Pioneer Architects II
It’s time again to meet five women which left their magnificent outputs and have no credits for their work in architecture. Second edition of Pioneer Architects presents Eilien Gray (Ireland, 1878-1976), Jane Drew (United Kingdom, 1911-1996), Jane Jacobs (USA/ Canada, 1916-2006), Marion Mahony Griffin (USA, 1871-1960) and Norma Sklarek (USA, 1926-2012).
Marion Mahony Griffin was one of the first licensed female architects in the world. She graduated at MIT in 1894. Mahoney exerted a considerable influence on the development of the Prairie style, while her watercolor renderings soon became synonymous of Wright’s work. As was typical for Frank Lloyd Wright at the time, he didn’t credited her. Their collaboration ended in 1909 when Wright left for Europe, offering to leave the studio’s commissions to Mahony. She declined.
An Irish furniture designer and architect Eileen Gray was a pioneer of the Modern Movement in architecture. She was the first women recognized for her work in industrial design. At the outbreak of World War I, Eileen was driving an ambulance in Paris. Later she returned to London and open a workshop for furniture design in Chealsea. She earned a reputation of a first European artist which adapt the Asian traditional techniques in 1922. For Gray a house was not just a machine to live in but “the shell of man - his extension, his release, his spiritual emanation.“
Gray began experimenting with architecture since 1926, when he became a collaborator of the Romanian architect Jean Badovici (1893-1956). Her most known house is E 1027.
Jane Drew was an English modernist architect and town planner working in the United Kingdom, Africa, Iran and India. She received her qualifications at the AA School in London. Shortly after her studies she became involved in the Modern Movement, through the Congres International d'Architecture Moderne (CIAM). Drew became one of the principal founders of the Modern Movement in Britain, which was represented by MARS (Modern Architectural ReSearch), an association of architects and painters with stated principle of "use of space for human activity rather than the manipulation of stylized convention.”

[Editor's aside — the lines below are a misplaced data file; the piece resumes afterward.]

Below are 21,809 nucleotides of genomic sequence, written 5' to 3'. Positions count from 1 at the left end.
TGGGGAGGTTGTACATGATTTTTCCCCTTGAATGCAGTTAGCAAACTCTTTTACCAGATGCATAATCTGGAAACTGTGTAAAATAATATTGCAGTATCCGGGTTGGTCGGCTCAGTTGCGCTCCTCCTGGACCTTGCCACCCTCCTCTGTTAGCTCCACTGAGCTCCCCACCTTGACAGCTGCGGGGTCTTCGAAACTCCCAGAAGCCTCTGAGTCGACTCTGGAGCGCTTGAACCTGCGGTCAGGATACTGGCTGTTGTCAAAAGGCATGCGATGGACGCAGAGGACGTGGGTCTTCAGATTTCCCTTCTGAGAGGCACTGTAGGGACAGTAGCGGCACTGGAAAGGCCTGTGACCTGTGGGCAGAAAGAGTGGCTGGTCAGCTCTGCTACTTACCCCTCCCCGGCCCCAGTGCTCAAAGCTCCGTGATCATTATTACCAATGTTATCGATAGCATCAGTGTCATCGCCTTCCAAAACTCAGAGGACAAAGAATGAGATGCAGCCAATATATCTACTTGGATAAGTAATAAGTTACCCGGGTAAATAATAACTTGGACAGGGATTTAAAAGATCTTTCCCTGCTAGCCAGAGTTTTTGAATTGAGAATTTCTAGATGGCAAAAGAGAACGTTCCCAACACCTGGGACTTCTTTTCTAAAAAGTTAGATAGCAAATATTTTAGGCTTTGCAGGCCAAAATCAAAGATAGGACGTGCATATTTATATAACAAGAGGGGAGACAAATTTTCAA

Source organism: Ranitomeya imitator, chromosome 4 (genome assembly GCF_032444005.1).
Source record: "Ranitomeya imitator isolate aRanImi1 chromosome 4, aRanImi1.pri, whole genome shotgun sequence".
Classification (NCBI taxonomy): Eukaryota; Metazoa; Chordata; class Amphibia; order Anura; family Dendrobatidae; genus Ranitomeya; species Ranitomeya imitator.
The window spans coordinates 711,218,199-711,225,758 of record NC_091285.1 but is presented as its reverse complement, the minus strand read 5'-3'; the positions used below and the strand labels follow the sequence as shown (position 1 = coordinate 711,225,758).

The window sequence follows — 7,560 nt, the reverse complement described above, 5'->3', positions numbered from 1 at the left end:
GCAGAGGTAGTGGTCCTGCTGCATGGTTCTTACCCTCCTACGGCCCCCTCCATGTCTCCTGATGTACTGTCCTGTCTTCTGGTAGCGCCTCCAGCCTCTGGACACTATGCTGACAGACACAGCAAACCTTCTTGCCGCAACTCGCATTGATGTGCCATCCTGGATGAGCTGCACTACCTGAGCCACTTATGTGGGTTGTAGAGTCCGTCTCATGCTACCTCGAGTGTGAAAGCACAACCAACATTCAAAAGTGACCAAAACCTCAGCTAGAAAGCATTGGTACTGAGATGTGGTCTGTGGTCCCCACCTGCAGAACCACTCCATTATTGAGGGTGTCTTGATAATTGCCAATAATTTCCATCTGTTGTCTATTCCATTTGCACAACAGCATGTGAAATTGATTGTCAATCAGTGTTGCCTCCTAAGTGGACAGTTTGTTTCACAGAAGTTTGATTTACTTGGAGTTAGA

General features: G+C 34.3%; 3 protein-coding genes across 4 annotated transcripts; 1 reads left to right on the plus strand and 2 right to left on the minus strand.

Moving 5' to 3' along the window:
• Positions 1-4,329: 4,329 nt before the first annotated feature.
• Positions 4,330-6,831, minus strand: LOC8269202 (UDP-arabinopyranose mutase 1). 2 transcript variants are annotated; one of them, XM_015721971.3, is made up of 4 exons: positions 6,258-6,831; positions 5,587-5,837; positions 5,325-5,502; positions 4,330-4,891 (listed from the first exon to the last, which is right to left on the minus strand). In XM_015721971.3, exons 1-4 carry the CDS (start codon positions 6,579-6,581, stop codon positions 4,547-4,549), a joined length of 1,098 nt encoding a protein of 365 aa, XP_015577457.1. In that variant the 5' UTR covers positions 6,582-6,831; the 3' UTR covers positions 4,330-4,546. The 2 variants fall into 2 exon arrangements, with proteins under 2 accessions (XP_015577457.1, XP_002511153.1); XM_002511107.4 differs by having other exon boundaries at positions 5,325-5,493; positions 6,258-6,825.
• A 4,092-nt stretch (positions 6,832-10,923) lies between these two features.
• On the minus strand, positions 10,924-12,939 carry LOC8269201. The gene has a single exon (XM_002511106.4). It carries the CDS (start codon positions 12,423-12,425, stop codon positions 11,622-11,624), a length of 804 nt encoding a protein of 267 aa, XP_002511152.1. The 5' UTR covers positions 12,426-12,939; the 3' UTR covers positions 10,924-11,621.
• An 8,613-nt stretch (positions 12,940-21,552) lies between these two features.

A writer and activist Jane Jacobs with primary interest in communities and urban planning is best known for her book The Death and Life of Great American Cities (1961). This powerful critique of the urban renewal policies of the 1950s in the United States has been credited with reaching beyond planning issues to influence the spirit of the times.
In 1968, Jacobs moved to Toronto. She decided to leave the United States because of her objection to the Vietnam War. She quickly became a leading figure in her new city. A frequent theme of her work was to ask whether we are building cities for people or for cars.
Norma Sklarek was the first licensed African-American female architect and the first black female fellow of the American Institute of Architects in 1962. After a year at Barnard College she enrolled at Columbia University’s School of Architecture, an accomplishment all on its own considering that Columbia only accepted a handful of women each year. In 1954 she become one of the first African American women to be a licensed architect in the U.S.A.
Much has changed since Sklarek first started working. Of the nearly 250,000 working architects in the U.S., nearly 10,000 of them are African-American. For obvious reasons, Sklarek has helped foster that change both as an example, and through her own direct efforts to make a difference. In 1990 she became the only black woman elected to the American Institute of Architecture (AIA) College of Fellows.